In early 2005, Peters guest-starred in an episode of JAG during its final season, "Bridging the Gulf", season 10 episode 15.
Peters worked with Charlton Heston on several theater productions in the 1940s and 1950s. The two became friends and subsequently worked together on several films, including Major Dundee, Soylent Green, and Two-Minute Warning.
He voiced Soul Power in the animated series Static Shock (2000–2004).
- Sergeant Brown in Carmen Jones (1954 film version)
- Crown in Porgy and Bess (1959 film version)
- Tom Robinson in To Kill a Mockingbird (1962)
- Johnny in The L-Shaped Room (1962)
- Matthew Robinson in Heavens Above! (1963)
- Runaway slave Pompey in "Daniel Boone" episode "Pompey" (12-10-64)
- Aesop in Major Dundee (1965)
- Rodriguez in The Pawnbroker (1965) 
- Thomas in Ace High (1968)
- Stephen Kumalo in Kurt Weill & Maxwell Anderson's Lost in the Stars (stage revival and 1974 film version) — nominated for a Tony Award
- The Reverend Canon Frederick Chasuble, D.D. in an all-black film version of Oscar Wilde's The Importance of Being Earnest (1992)
- Lieutenant Hatcher in the film Soylent Green (1973)
- Los Angeles Memorial Coliseum security chief Paul in the film Two-Minute Warning (1976)
- Darth Vader in the Star Wars radio series
- The Ogre in the Faerie Tale Theatre episode Puss in Boots.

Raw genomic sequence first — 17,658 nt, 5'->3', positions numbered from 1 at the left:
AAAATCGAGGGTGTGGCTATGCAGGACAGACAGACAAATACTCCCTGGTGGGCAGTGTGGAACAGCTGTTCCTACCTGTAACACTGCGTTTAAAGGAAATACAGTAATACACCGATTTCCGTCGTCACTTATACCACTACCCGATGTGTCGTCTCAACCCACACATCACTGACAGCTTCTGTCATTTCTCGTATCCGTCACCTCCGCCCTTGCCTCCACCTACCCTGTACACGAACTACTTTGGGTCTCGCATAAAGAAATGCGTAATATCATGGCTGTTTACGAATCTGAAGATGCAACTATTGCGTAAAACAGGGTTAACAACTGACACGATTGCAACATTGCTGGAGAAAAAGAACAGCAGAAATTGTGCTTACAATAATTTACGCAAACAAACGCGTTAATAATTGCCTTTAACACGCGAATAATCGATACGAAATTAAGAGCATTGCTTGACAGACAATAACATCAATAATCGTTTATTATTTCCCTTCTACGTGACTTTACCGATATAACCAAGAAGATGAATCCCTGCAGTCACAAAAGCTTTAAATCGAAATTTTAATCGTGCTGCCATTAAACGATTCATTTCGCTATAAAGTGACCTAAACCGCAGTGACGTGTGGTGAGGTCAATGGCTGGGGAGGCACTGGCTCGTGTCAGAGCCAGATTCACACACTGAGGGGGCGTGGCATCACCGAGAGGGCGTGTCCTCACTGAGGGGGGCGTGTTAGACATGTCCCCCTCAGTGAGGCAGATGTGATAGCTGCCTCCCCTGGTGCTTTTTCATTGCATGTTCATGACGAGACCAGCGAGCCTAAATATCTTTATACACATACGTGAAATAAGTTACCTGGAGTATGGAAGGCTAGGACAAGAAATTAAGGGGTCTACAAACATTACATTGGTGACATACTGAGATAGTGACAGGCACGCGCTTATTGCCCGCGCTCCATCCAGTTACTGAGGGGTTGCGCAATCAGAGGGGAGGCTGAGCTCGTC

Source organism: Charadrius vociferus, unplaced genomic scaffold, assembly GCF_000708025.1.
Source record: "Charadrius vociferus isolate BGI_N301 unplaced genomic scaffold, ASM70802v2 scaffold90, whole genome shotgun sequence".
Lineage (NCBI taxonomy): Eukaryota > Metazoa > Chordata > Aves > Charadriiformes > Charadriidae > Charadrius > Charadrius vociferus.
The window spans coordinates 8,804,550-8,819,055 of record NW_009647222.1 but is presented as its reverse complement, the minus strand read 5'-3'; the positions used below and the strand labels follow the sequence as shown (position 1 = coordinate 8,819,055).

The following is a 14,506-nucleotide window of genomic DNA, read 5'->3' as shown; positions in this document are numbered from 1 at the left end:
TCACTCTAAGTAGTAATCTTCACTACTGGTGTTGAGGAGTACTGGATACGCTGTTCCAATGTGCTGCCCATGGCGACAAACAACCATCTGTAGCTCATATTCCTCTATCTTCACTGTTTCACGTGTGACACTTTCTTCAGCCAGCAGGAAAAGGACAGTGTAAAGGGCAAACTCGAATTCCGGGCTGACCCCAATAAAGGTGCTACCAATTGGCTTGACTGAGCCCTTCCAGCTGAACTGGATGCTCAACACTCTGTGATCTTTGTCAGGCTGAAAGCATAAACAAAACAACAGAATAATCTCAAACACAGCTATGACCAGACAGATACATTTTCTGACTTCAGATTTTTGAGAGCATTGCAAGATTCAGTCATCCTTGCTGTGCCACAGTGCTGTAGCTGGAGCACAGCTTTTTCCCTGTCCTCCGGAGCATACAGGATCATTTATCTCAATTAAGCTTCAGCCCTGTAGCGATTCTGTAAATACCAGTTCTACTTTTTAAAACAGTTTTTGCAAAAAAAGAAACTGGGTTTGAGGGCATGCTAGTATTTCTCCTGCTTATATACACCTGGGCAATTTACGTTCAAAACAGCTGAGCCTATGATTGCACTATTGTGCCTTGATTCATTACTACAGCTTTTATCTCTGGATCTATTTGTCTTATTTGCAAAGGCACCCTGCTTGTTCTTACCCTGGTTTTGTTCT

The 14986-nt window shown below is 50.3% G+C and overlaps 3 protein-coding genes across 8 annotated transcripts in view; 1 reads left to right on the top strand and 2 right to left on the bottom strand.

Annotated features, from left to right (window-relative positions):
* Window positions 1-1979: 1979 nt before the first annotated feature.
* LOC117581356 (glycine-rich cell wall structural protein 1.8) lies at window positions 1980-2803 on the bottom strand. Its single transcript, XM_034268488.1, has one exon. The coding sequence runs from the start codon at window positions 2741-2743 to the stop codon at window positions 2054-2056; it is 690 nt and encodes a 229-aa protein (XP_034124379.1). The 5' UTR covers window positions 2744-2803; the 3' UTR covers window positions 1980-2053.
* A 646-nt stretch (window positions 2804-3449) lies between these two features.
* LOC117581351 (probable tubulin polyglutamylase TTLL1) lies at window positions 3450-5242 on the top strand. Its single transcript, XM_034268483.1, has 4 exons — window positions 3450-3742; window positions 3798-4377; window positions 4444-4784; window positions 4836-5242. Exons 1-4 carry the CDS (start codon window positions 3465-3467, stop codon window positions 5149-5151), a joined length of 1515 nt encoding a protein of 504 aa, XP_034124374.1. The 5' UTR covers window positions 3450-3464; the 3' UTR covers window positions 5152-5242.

- Detective Frank Lewis in The Young and the Restless
- Fleet Admiral Cartwright in Star Trek IV: The Voyage Home and Star Trek VI: The Undiscovered Country.
- Lucius Fox in Batman: The Animated Series
- Joseph Sisko, Benjamin Sisko's father, in Star Trek: Deep Space Nine
- Dark Kat in SWAT Kats: The Radical Squadron, Bloth in The Pirates of Dark Water, Tormack in Galtar and the Golden Lance and Boneyard in Gravedale High.
- An uncredited voice-acting performance as the boxer Jack Johnson on the Miles Davis album A Tribute to Jack Johnson.
- Mel Watkins (August 24, 2005). "Brock Peters of 'To Kill a Mockingbird' Is Dead at 78". New York Times. Retrieved 2015-01-29.
Brock Peters, the versatile film and stage actor, singer and producer who first rose to prominence in the 1960's and 70's with his powerful singing voice and poignant screen portrayals of angry, belligerent black men, died yesterday at his home in Los Angeles. He was 78. The cause was complications of pancreatic cancer, his companion, Marilyn Darby, told The Associated Press. ...
- Brock Peters Biography (1927-)
- "Brock Peters Biography". StarTrek.com. CBS Studios. Retrieved 2008-10-08.
- "Berlinale: 1993 Juries". berlinale.de. Retrieved 2011-05-29.
- Rubin, Joel; Hoffman, Alice (17 June 2003). "Peck Memorial Honors Beloved Actor and Man". Los Angeles Times. Retrieved 15 June 2015.
- McLaughlin, Katie (3 February 2012). "'Mockingbird' film at 50: Lessons on tolerance, justice, fatherhood hold true". CNN. Retrieved 15 June 2015.
- "Brock Peters Is Chosen For Role in 'Pawnbroker'". New York Times. September 24, 1963. Retrieved 2015-01-29.
|Wikimedia Commons has media related to Brock Peters.|
- Brock Peters at the Internet Movie Database
- Brock Peters at the TCM Movie Database
- Brock Peters at AllMovie
- Brock Peters at Memory Alpha (a Star Trek wiki)
- Brock Peters at Find a Grave